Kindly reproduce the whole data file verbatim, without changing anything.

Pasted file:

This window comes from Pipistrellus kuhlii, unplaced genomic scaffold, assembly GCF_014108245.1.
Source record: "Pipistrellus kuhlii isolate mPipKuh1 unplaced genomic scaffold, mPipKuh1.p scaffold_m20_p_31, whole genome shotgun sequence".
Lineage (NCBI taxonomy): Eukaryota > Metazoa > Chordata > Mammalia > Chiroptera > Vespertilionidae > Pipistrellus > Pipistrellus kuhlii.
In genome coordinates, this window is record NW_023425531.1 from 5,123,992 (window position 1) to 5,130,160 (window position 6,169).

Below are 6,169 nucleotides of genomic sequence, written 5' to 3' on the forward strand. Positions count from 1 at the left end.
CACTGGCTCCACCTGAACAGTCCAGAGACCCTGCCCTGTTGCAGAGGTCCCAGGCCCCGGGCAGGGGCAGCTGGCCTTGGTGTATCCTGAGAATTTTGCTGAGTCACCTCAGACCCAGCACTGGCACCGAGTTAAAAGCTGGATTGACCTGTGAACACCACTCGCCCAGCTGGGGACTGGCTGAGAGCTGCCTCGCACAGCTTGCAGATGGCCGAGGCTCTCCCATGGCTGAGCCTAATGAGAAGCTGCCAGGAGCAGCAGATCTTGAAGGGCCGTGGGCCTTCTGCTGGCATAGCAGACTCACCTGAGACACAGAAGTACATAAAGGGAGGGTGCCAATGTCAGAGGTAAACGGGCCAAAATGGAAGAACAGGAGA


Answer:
This window comes from Pipistrellus kuhlii, unplaced genomic scaffold, assembly GCF_014108245.1.
Source record: "Pipistrellus kuhlii isolate mPipKuh1 unplaced genomic scaffold, mPipKuh1.p scaffold_m20_p_31, whole genome shotgun sequence".
Lineage (NCBI taxonomy): Eukaryota > Metazoa > Chordata > Mammalia > Chiroptera > Vespertilionidae > Pipistrellus > Pipistrellus kuhlii.
In genome coordinates, this window is record NW_023425531.1 from 5,123,992 (window position 1) to 5,130,160 (window position 6,169).

Below are 6,169 nucleotides of genomic sequence, written 5' to 3' on the forward strand. Positions count from 1 at the left end.
CACTGGCTCCACCTGAACAGTCCAGAGACCCTGCCCTGTTGCAGAGGTCCCAGGCCCCGGGCAGGGGCAGCTGGCCTTGGTGTATCCTGAGAATTTTGCTGAGTCACCTCAGACCCAGCACTGGCACCGAGTTAAAAGCTGGATTGACCTGTGAACACCACTCGCCCAGCTGGGGACTGGCTGAGAGCTGCCTCGCACAGCTTGCAGATGGCCGAGGCTCTCCCATGGCTGAGCCTAATGAGAAGCTGCCAGGAGCAGCAGATCTTGAAGGGCCGTGGGCCTTCTGCTGGCATAGCAGACTCACCTGAGACACAGAAGTACATAAAGGGAGGGTGCCAATGTCAGAGGTAAACGGGCCAAAATGGAAGAACAGGAGA